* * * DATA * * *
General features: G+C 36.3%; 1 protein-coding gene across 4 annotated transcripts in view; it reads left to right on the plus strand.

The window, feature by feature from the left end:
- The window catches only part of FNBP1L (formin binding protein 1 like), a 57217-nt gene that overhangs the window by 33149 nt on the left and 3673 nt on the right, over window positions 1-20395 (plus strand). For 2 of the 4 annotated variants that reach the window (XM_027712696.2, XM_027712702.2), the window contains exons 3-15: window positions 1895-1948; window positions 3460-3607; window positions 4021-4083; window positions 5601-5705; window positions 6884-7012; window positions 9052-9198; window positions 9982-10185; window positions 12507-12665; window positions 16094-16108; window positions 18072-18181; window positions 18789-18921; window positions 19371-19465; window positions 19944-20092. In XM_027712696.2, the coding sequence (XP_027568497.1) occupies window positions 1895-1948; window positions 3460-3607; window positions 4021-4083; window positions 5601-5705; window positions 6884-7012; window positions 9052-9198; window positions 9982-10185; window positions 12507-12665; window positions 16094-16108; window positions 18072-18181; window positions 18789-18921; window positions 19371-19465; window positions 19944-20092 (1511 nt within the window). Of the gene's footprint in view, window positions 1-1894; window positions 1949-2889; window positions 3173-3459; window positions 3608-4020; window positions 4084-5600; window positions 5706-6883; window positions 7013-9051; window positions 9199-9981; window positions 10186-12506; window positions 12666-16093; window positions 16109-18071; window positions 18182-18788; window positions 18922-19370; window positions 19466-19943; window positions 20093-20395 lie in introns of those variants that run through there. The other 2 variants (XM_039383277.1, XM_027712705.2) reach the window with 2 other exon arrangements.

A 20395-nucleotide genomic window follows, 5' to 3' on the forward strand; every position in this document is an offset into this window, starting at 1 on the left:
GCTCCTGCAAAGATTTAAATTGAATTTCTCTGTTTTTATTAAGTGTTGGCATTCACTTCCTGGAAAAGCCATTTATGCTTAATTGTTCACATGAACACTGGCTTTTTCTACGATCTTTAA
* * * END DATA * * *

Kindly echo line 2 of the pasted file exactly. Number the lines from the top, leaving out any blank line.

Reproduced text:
The window, feature by feature from the left end: